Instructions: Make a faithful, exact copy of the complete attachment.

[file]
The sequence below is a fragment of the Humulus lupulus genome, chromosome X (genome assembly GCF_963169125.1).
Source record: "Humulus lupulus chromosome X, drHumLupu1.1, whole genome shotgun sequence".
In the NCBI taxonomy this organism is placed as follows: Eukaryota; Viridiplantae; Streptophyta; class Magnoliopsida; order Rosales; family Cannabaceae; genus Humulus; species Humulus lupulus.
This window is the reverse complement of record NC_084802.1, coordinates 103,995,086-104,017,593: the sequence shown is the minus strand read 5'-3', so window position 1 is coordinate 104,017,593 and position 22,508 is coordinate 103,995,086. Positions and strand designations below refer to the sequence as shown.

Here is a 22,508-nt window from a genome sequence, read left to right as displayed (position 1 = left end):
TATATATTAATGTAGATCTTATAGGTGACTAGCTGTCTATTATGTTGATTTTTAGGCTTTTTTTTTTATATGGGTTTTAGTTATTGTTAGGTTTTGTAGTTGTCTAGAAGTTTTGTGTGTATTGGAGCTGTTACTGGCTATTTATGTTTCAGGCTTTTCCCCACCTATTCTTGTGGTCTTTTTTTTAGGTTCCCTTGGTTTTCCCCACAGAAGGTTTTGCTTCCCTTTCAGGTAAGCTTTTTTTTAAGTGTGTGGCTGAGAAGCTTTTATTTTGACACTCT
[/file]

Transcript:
The sequence below is a fragment of the Humulus lupulus genome, chromosome X (genome assembly GCF_963169125.1).
Source record: "Humulus lupulus chromosome X, drHumLupu1.1, whole genome shotgun sequence".
In the NCBI taxonomy this organism is placed as follows: Eukaryota; Viridiplantae; Streptophyta; class Magnoliopsida; order Rosales; family Cannabaceae; genus Humulus; species Humulus lupulus.
This window is the reverse complement of record NC_084802.1, coordinates 103,995,086-104,017,593: the sequence shown is the minus strand read 5'-3', so window position 1 is coordinate 104,017,593 and position 22,508 is coordinate 103,995,086. Positions and strand designations below refer to the sequence as shown.

Here is a 22,508-nt window from a genome sequence, read left to right as displayed (position 1 = left end):
TATATATTAATGTAGATCTTATAGGTGACTAGCTGTCTATTATGTTGATTTTTAGGCTTTTTTTTTTATATGGGTTTTAGTTATTGTTAGGTTTTGTAGTTGTCTAGAAGTTTTGTGTGTATTGGAGCTGTTACTGGCTATTTATGTTTCAGGCTTTTCCCCACCTATTCTTGTGGTCTTTTTTTTAGGTTCCCTTGGTTTTCCCCACAGAAGGTTTTGCTTCCCTTTCAGGTAAGCTTTTTTTTAAGTGTGTGGCTGAGAAGCTTTTATTTTGACACTCT